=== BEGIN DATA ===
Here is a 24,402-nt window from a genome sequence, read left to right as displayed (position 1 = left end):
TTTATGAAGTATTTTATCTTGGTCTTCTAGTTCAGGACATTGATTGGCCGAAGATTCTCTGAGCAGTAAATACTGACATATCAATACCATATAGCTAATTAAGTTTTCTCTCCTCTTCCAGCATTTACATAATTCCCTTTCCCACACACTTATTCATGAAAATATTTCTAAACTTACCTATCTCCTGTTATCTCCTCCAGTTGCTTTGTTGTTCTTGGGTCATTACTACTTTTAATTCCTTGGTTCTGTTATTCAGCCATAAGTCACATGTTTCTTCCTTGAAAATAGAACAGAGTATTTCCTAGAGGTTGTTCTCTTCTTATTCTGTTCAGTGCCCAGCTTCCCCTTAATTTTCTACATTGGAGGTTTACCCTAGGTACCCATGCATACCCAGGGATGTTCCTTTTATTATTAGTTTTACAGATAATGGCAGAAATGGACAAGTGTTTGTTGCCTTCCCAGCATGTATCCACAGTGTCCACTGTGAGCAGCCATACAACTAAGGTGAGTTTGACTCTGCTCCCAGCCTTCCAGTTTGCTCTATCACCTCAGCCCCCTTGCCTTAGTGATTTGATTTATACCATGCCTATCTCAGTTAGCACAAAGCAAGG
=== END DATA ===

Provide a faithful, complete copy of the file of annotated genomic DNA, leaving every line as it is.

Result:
Here is a 24,402-nt window from a genome sequence, read left to right as displayed (position 1 = left end):
TTTATGAAGTATTTTATCTTGGTCTTCTAGTTCAGGACATTGATTGGCCGAAGATTCTCTGAGCAGTAAATACTGACATATCAATACCATATAGCTAATTAAGTTTTCTCTCCTCTTCCAGCATTTACATAATTCCCTTTCCCACACACTTATTCATGAAAATATTTCTAAACTTACCTATCTCCTGTTATCTCCTCCAGTTGCTTTGTTGTTCTTGGGTCATTACTACTTTTAATTCCTTGGTTCTGTTATTCAGCCATAAGTCACATGTTTCTTCCTTGAAAATAGAACAGAGTATTTCCTAGAGGTTGTTCTCTTCTTATTCTGTTCAGTGCCCAGCTTCCCCTTAATTTTCTACATTGGAGGTTTACCCTAGGTACCCATGCATACCCAGGGATGTTCCTTTTATTATTAGTTTTACAGATAATGGCAGAAATGGACAAGTGTTTGTTGCCTTCCCAGCATGTATCCACAGTGTCCACTGTGAGCAGCCATACAACTAAGGTGAGTTTGACTCTGCTCCCAGCCTTCCAGTTTGCTCTATCACCTCAGCCCCCTTGCCTTAGTGATTTGATTTATACCATGCCTATCTCAGTTAGCACAAAGCAAGG